Yes, the most famous voyage of the Niña and Pinta went from Spain to the West Indies, but the ships – or at least their modern replicas – have anchored at Bayou La Batre again this winter.
At 65 feet and 85 feet respectively, the boats are based in the British Virgin Islands; however, each year, the two replicas make their way to Landry Boat Works in the tiny coastal Alabama town for any needed repairs. Rena Landry, who owns the shipyard and oversees the maintenance, says that the work is typically routine; although, it is absolutely necessary to keep the Columbus fleet afloat.
The job is a perfect fit for Landry, whose father opened the business to build and repair shrimp boats not long after World War II. As the shrimp market has been dampened by overseas competition, Landry has broadened the trade at his five-employee shipyard to include fiberglass boats and wooden yachts.
The Niña and Pinta first came to us because the historians arrived in the area and asked around for shipyards. We were the name given as the “best folks around, ” so they headed our way. Matter of fact, the boats are sitting here right now. When the fleet stops here, they stay for about a month, and it gives the crew a chance to go home and visit their families.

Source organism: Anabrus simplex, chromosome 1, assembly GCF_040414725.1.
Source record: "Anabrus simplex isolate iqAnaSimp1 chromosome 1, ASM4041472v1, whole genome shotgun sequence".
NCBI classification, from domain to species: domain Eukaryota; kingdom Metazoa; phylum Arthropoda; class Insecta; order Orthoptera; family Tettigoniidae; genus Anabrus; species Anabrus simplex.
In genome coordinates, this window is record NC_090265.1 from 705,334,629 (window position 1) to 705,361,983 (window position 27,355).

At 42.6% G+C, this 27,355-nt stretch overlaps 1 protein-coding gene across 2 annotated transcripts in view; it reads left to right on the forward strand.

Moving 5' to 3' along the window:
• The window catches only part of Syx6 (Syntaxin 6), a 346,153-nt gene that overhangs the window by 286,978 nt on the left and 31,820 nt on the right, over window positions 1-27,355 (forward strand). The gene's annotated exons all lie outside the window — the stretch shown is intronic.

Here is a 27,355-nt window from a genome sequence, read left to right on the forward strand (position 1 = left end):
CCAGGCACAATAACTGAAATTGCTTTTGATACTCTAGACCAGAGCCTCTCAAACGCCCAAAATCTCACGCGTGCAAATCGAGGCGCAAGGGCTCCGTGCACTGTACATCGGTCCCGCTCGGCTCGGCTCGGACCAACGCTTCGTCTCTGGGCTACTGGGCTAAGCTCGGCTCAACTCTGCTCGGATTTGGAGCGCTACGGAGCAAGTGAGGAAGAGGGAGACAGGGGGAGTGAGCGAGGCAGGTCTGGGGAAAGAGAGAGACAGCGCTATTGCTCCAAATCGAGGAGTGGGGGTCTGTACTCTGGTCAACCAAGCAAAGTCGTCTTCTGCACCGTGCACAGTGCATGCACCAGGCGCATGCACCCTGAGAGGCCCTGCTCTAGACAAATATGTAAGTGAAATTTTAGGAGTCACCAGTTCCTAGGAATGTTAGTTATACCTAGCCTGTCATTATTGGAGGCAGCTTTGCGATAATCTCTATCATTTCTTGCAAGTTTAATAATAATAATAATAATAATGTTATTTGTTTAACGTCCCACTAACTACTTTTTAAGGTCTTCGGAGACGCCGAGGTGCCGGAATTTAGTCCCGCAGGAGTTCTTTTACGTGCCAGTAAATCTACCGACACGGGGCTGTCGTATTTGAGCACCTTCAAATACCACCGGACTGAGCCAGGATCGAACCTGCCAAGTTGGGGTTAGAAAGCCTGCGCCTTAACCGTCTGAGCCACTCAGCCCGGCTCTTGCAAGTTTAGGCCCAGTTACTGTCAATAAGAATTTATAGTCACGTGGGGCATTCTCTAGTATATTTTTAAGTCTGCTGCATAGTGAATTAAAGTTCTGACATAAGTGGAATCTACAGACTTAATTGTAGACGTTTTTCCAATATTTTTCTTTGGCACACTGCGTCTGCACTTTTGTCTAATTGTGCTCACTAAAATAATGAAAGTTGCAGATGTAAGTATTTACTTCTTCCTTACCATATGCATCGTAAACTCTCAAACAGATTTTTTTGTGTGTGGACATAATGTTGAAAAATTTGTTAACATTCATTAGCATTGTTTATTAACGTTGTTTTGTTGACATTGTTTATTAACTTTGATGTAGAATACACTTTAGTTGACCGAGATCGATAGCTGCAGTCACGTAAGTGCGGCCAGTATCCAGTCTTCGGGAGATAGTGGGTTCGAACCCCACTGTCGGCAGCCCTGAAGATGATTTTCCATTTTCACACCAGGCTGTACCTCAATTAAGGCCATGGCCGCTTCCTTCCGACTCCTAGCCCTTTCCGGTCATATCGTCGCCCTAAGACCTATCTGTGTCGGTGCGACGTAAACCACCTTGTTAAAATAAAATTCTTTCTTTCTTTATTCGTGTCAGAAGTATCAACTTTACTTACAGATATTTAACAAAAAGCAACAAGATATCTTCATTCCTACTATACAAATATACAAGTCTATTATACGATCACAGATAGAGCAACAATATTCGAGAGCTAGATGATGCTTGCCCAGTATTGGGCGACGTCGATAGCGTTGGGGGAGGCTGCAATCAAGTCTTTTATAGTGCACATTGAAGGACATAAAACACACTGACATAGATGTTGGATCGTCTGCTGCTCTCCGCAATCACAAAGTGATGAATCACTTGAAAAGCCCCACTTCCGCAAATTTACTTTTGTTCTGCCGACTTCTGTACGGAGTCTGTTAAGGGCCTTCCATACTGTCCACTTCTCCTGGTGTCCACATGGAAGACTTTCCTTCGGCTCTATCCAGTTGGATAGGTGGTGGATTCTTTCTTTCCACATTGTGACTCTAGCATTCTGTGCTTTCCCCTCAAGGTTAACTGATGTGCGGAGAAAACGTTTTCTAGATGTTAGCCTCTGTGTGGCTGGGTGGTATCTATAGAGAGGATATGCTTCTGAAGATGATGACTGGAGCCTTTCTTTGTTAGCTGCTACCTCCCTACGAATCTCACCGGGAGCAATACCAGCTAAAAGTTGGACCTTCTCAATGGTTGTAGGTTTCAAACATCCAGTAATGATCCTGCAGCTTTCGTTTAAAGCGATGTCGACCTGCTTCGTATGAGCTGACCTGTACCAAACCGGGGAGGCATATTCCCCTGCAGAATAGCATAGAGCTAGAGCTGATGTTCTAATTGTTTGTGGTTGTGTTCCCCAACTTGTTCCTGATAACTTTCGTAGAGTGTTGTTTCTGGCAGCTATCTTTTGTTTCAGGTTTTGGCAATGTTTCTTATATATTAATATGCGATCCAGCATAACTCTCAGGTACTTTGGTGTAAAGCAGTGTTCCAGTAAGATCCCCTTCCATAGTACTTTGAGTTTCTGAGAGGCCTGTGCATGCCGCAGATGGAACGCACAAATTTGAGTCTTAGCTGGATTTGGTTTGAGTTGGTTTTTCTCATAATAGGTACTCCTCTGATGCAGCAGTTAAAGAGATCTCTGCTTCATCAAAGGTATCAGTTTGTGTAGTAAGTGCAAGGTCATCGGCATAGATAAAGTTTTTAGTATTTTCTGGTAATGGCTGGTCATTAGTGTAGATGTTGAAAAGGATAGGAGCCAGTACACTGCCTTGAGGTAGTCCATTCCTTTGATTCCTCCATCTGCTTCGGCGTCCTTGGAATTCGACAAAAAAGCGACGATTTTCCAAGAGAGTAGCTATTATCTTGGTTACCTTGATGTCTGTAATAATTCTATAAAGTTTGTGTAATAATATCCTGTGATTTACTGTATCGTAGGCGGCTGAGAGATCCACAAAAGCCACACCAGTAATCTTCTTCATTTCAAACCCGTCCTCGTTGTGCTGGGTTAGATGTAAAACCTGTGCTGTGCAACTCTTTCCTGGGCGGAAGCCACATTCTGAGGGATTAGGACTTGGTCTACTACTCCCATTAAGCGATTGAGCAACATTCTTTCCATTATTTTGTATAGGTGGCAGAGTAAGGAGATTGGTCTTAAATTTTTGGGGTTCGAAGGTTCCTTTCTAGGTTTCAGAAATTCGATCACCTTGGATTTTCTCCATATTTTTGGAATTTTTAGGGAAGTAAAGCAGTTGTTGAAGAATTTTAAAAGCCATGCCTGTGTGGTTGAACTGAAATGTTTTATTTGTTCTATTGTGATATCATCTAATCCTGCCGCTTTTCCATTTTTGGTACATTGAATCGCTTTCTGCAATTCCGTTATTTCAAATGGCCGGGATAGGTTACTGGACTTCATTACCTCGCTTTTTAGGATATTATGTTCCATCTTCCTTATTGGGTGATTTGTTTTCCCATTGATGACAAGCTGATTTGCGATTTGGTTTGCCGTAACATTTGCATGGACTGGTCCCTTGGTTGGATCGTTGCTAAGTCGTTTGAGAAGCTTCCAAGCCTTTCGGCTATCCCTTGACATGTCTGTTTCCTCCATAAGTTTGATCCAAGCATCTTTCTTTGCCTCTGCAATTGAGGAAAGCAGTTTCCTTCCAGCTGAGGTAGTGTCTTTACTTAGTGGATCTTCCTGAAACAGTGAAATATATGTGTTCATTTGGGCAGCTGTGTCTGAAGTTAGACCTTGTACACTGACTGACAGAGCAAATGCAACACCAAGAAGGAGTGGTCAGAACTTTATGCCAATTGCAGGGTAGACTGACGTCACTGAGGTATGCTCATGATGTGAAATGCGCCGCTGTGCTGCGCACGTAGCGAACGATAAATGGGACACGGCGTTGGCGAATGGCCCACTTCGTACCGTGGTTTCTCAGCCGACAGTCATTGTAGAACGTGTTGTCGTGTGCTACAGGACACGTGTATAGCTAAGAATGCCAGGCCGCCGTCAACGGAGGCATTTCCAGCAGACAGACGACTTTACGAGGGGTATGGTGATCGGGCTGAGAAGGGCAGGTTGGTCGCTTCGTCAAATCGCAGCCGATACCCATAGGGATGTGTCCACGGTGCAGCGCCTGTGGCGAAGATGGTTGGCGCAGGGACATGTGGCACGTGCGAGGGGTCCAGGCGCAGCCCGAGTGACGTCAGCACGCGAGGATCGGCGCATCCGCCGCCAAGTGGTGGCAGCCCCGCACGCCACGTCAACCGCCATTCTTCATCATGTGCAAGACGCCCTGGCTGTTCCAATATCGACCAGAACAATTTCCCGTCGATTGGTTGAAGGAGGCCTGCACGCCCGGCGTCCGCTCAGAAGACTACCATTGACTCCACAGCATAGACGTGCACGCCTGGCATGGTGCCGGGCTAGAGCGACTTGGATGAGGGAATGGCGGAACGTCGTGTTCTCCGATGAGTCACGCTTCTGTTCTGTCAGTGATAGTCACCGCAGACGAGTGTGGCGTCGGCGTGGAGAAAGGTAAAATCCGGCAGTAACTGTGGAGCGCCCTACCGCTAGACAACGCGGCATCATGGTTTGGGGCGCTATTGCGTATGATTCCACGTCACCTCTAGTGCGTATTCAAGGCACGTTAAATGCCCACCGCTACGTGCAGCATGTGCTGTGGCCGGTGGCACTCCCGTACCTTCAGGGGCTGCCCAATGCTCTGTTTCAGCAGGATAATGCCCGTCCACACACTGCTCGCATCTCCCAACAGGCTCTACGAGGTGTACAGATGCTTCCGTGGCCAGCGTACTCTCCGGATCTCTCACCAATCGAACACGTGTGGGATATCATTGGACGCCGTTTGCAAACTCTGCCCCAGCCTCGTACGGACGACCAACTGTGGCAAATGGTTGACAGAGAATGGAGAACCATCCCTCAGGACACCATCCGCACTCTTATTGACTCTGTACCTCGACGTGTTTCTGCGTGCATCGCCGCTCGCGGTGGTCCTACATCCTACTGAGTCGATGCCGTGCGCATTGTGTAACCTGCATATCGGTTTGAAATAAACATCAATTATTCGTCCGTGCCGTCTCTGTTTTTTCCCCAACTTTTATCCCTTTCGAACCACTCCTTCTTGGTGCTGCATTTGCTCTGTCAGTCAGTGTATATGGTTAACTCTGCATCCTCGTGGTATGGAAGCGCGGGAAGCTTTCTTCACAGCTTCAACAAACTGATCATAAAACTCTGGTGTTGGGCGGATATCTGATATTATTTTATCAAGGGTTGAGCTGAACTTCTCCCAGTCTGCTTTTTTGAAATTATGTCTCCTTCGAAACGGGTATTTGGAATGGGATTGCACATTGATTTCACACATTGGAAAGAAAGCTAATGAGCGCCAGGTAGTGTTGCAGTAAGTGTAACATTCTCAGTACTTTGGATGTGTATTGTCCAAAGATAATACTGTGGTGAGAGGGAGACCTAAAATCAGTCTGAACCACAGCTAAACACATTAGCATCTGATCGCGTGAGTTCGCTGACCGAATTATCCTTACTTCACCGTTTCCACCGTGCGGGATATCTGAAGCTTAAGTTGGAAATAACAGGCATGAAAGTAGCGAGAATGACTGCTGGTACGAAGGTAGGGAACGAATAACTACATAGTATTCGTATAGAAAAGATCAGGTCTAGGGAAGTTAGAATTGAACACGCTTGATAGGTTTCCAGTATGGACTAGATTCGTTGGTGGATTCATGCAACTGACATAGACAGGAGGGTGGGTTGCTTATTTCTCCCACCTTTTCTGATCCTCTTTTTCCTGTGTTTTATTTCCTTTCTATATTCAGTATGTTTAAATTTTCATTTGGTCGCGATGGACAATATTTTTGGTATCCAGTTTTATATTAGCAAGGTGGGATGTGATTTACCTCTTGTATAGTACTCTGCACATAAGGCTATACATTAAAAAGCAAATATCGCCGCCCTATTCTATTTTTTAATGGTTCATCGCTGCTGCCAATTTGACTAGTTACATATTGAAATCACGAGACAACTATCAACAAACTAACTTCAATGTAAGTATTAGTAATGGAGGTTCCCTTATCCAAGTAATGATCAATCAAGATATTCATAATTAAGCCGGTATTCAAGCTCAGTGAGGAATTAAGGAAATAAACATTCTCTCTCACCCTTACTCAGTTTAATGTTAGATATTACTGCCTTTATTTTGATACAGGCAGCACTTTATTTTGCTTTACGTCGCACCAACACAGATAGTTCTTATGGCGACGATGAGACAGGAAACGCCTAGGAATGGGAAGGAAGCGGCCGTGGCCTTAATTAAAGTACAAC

The boats travel all around the country during the year, mostly doing tourism work. They’ve been all the way to Puget Sound, and they’ve made the Great Circle. They sail down the Mississippi on occasion. When they stop, they usually call all the schools in the area and get the students to come visit.
We have all five guys working on the ships. Some are painters, some are carpenters, and I do a little bit of everything. I’m welding at the moment. We use some local materials when repairing the boats but we also use some South American wood, including Spanish cedar.
In years past, we’ve replaced the upper deck of the Niña after a fire, and we’ve worked on the keel. We typically do some maintenance on the bottom and fix any structural problems.
I’m interested in the history of Columbus and his original ships, but I wouldn’t consider myself a history buff. I work too much!
On Feb. 12, the Columbus fleet departs from the shipyard to begin its U.S. tour. Check out the sailing museum at the St. Margaret’s Catholic Church dock in Bayou La Batre on Feb. 8.
text by Nedra bloom • photo by todd douglas